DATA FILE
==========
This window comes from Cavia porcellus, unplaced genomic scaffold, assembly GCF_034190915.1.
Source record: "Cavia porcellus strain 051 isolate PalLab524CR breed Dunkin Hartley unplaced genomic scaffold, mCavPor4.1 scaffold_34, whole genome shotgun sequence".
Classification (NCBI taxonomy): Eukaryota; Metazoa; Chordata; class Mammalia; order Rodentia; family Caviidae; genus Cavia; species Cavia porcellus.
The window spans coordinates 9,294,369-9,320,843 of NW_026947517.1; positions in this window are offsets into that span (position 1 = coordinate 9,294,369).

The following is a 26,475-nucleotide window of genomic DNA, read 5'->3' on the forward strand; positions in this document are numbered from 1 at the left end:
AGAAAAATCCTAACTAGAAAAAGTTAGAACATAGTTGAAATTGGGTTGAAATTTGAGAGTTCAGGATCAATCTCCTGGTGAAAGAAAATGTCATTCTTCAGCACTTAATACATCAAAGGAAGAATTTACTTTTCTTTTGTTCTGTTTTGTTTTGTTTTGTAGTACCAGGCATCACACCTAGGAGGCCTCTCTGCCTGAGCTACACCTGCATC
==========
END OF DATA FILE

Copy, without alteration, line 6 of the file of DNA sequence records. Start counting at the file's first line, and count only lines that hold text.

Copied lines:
AGAAAAATCCTAACTAGAAAAAGTTAGAACATAGTTGAAATTGGGTTGAAATTTGAGAGTTCAGGATCAATCTCCTGGTGAAAGAAAATGTCATTCTTCAGCACTTAATACATCAAAGGAAGAATTTACTTTTCTTTTGTTCTGTTTTGTTTTGTTTTGTAGTACCAGGCATCACACCTAGGAGGCCTCTCTGCCTGAGCTACACCTGCATC